Is it effective?

In AD, ginkgo appears to slow the deposition of beta-amyloid, thus reducing the formation of amyloid plaques. Some studies suggest that over time ginkgo is as effective as the cholinesterase inhibitor drugs in restoring memory loss in mild to moderate AD.45 The Guardian reported that a metaanalysis of 33 trials found that the herb is generally safe, and may lead to significant improvements in brain function.49 This was echoed by researchers from Germany, Israel and the Ukraine who found that after 24 weeks the treatment arm of people with mild to moderate dementia had marked improvement in their cognitive performance, functional abilities, neuropsychiatric symptoms and overall well-being compared to placebo.46

Controversy still surrounds the use of Ginkgo in cognitive enhancement and it is currently the most investigated herbal extract for memory problems including AD.47,48 Probably the most statistically significant research was the GEM study (Ginkgo Evaluation of Memory) where 3,069 participants aged 75 or over with normal cognition or mild cognitive impairment were given the standardised 240mg dose (120mgs twice daily) or a placebo.49

It was a multi-centre study with participants followed up for an average of six years. Results showed that Ginkgo had no effect in preventing AD, other dementias or the rate of progression from Mild Cognitive Impairment (MCI) to dementia compared to placebo. The study cost $36.5 million and the researchers noted that the GEM findings are consistent with those of previous smaller studies and with the 2009 Cochrane review of Ginkgo for dementia and cognitive impairment.50,51

However, the Cochrane review has been criticised for the pooled evaluation of dementia and cognitive decline and no subtype analysis. This included other studies that showed limitations through poor design, small sample size, differing doses of Ginkgo, polypharmacy and biases, such as differences in the study population.

Weinmann et al’s meta-analysis in 2010 found that Ginkgo did improve cognition particularly in AD and lesser so in vascular or mixed dementia. Recommendations included a major study to compare the efficacy of Ginkgo to cholinesterase inhibitors.52 Another meta-analysis showed this improvement was more pronounced for people with cognitive impairment or MCI and other neuropsychiatric symptoms.53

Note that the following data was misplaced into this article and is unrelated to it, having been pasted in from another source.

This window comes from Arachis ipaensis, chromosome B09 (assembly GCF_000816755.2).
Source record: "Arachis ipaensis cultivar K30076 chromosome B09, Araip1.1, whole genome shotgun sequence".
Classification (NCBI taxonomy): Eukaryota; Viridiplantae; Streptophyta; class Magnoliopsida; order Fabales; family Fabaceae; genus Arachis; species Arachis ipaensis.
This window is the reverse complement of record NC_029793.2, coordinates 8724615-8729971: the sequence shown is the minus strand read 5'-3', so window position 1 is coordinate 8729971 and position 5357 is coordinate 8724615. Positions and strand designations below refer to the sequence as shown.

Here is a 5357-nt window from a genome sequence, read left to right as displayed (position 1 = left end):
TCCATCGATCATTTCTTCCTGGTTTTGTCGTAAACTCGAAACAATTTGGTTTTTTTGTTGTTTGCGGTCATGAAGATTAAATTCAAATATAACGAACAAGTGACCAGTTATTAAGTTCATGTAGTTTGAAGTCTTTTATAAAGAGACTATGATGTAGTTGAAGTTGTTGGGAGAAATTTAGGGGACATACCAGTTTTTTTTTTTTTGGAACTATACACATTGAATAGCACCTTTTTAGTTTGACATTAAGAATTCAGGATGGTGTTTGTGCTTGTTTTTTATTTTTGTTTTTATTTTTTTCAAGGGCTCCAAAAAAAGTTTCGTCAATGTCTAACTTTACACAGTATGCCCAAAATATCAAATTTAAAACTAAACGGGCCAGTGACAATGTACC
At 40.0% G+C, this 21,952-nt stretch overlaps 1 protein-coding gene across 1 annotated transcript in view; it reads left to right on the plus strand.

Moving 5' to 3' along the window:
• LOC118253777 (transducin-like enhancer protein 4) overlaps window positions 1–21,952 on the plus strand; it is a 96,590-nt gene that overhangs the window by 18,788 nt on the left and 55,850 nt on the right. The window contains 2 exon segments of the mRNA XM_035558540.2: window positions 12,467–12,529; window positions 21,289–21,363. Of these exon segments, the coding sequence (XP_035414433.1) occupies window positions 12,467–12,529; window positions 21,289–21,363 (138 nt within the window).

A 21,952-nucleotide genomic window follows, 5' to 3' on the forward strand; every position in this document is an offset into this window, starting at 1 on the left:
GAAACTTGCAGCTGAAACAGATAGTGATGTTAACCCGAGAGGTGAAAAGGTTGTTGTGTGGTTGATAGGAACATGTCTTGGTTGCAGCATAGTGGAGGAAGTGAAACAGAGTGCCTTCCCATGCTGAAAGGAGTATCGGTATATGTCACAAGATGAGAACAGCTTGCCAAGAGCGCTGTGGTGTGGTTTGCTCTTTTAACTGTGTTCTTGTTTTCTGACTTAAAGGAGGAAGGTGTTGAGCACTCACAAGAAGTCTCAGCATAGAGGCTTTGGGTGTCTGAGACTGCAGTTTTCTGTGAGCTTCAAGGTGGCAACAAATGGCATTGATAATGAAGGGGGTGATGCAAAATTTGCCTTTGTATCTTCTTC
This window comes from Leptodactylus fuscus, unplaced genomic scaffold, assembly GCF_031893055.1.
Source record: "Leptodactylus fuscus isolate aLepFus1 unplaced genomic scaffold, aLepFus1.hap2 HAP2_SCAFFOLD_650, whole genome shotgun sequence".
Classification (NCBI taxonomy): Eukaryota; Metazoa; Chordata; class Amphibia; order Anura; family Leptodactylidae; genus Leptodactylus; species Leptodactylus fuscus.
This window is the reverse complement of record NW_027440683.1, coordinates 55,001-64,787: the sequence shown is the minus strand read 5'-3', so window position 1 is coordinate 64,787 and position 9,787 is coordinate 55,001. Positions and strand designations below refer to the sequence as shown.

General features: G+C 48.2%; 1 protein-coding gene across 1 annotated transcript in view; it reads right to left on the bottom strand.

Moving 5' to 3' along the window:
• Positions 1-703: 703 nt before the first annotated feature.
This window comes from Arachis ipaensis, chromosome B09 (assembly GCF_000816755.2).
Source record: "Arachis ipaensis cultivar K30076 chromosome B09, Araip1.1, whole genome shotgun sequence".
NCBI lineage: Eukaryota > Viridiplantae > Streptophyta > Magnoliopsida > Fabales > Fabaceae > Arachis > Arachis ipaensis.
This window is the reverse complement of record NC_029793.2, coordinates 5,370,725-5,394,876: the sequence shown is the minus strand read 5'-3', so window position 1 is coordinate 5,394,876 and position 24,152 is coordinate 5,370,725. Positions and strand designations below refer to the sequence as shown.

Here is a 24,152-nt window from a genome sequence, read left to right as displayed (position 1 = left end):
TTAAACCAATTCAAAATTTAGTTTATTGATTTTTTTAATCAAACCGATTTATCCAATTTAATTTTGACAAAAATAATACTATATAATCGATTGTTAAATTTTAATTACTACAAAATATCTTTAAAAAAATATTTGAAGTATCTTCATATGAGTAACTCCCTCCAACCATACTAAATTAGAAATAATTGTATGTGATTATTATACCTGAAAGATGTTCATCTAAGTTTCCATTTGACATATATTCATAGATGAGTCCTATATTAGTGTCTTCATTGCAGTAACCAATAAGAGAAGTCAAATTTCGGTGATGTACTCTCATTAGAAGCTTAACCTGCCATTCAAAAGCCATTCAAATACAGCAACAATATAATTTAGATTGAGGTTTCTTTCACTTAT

Despite reports that Ginkgo has a safe side effect profile, reviews have shown that Ginkgo has a higher rate of haemorrhagic stroke in those taking it daily than among those who were on a placebo.54 There is also evidence of adverse interactions with other prescribed and over the counter medications.

The evidence is contradictory, but caution should still prevail as there remains risk of harm.



This report is not an exhaustive compilation of the current supplements claiming to promote cognitive enhancement as each supplement has its moment in the media spotlight before a new one appears. The supplements examined show that, despite the significant media speculation, there currently is not an evidence-based product on the market that has demonstrated prevention, or slowing the progression of AD. The best advice to patients to reduce the risk of a dementia particularly AD is to reduce vascular disease risk factors by:

  • Stopping smoking
  • Managing conditions such as hypertension and diabetes
  • Keep weight in check and maintain a normal Body Mass Index
  • Consume a balanced diet.

Exercise reduces the risk of diseases such as hypertension, diabetes and osteoporosis, and recent studies have shown that exercise can slow mental decline and may improve memory. The recommended amount from NHS Choices is roughly 20 minutes a day or 30 minutes for five days for people over 65 at a moderate intensity. Exercising outdoors also gives the opportunity of exposure to vitamin D from natural sunlight.

In summary, this report should give clinicians more confidence to provide evidence-based responses to patient’s questions about the effectiveness of many products in the market that claim to, ‘ward off’ AD.


Dominic Dewson, 4th Year Medical Student at Plymouth University Peninsula School of Medicine and Dentistry
Allison O'Kelly, Queen’s Nurse. Clinical Lead, East Cornwall Memory Services, Cornwall Foundation Trust
Dr Giles Richards, Consultant Psychiatrist, Cornwall Foundation Trust

Conflict of interest: none declared